An e-zine which we started publishing recently packs enough punch to get them contributing.

 Have other ways to make the intranet sing? Share it here.

Pink Slip Awards?

 This is a fiendishly named award for employer branding! In India, Time of India, one of the leading publications in the country which has a recruitment insert called Times Ascent – quite popular. The concept of creating an awards around recruitment marketing and employer branding is quite unique in these parts though.

But the awards branding itself might be debatable!

Playing it ‘politically correct’ in internal communications!

How often have you come across a situation where you need to balance content based on geographic sentiments? Have you revised your internal communications to include ‘lesser’ known locations?

In India, with the growing need to expand, more and more organizations are moving to Tier 2 and 3 cities ( to the layman, apart from the metro cities like Mumbai, Delhi, Bangalore and Chennai, there are newer locations like Coimbatore, Kochi and Pune which have picked up speed in terms of investments). These smaller locations have fewer employees and therefore most often get lesser attention. Leading to embarassing ‘misses’ in reaching communication collateral and invites for critical campaigns! Have experienced it first hand and the only way internal communicators overcome these locational hassles is by making regular visits to such locations and investing time with the associates.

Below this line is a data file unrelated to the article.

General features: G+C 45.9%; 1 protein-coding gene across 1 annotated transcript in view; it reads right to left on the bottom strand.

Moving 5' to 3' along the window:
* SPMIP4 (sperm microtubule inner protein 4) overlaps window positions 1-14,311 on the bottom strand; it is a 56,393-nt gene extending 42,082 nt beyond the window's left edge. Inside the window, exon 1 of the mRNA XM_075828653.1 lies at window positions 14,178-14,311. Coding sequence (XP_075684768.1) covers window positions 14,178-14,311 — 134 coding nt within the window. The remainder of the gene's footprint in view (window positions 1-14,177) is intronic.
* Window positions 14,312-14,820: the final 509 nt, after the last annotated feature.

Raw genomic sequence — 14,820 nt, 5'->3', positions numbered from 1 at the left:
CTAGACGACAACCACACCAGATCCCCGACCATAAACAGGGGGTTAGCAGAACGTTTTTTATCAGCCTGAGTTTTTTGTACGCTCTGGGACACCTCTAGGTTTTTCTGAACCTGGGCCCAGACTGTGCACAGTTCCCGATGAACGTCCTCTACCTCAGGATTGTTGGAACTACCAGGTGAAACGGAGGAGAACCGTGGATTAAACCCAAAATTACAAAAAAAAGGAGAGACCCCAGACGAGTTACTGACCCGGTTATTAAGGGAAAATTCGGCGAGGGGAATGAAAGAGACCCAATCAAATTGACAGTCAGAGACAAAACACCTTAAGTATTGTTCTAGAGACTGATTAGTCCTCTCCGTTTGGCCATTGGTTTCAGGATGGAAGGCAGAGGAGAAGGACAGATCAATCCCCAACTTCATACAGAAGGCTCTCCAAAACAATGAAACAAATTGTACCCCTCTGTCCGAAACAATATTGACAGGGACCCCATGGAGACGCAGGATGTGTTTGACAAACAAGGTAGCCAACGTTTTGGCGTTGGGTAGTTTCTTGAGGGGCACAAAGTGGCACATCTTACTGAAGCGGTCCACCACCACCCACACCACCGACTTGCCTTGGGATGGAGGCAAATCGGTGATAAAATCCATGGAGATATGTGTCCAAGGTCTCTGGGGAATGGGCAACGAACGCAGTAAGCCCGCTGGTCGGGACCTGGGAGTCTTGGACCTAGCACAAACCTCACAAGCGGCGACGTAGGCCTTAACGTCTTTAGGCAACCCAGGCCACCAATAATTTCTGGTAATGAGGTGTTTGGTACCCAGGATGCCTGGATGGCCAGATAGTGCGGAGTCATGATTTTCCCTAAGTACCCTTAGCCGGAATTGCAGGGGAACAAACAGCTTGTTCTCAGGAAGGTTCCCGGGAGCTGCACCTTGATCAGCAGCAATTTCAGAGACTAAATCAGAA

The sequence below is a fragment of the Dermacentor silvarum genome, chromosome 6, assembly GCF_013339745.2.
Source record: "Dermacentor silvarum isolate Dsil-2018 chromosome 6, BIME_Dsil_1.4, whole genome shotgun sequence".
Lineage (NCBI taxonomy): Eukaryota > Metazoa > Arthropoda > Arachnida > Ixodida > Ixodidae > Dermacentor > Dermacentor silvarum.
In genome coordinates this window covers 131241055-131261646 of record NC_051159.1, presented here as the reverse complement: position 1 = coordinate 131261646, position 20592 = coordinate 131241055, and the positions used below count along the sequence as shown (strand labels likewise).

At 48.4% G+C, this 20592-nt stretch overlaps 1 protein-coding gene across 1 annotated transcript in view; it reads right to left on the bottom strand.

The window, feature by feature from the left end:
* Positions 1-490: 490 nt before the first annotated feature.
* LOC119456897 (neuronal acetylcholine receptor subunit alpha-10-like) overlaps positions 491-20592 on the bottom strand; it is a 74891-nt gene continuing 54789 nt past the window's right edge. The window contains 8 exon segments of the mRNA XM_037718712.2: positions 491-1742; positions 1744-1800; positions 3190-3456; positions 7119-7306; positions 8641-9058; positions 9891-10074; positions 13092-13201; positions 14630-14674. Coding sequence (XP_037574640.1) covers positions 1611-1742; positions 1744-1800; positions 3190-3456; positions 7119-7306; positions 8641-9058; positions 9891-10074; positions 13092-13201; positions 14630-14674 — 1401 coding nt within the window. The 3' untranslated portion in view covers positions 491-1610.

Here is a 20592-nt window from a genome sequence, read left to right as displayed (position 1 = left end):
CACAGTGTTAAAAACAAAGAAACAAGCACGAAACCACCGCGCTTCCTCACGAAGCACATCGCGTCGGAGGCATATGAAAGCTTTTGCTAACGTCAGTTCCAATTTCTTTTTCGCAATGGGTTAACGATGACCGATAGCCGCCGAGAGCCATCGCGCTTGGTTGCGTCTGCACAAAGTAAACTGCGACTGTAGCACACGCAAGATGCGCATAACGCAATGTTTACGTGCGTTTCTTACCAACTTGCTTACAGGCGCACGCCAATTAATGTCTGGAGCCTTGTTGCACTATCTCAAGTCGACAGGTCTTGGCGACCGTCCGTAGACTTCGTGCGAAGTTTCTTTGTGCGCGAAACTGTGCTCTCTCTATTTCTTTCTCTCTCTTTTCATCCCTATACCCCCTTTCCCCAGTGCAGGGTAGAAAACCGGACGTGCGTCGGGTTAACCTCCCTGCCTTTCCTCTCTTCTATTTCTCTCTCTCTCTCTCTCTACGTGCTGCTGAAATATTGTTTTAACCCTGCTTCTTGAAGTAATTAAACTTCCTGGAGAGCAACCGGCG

While it may not always be practical to travel and with air-travel not very comfortable ( the airports give our railway stations a run for their money with passenger traffic!) it makes sense for internal communicators to develop other strategies to ‘win’ the ‘not so favourite’ locations.

Some ideas including providing seperate sections on the intranet and e-zines which reach companywide. Making location specific internal communication key contacts as leads in channeling information.

Is event communication a subset of internal communication?

In India, the need for the hour in most organizations is employee engagement and retention. Organizations now go to any length to make any activity an event!

I have seen many Corporate Communication teams hire event management experts on board to manage the spurt of programs which are branded and sold internally as ‘events’. These fall unde the overall need for internal communications to engage and motivate employees.

Some Communication team structures have ‘insourced’ event communication to a seperate group which looks into logistics, venue selection and foood/beverages. Others have a central point of event communication support within the team.

The impact and scale of event communication varies within organizations depending on the scope and number of employees who need to be ‘engaged’. Quite a unique phenomenon! Unsure if this is also the case in other countries.

 While it is easy to measure the outcome of the event, internal communicators need to keep in mind the long term implications. We are building in a survey mechanism which tracks ‘engagement’ and ‘association’ with the business and brand.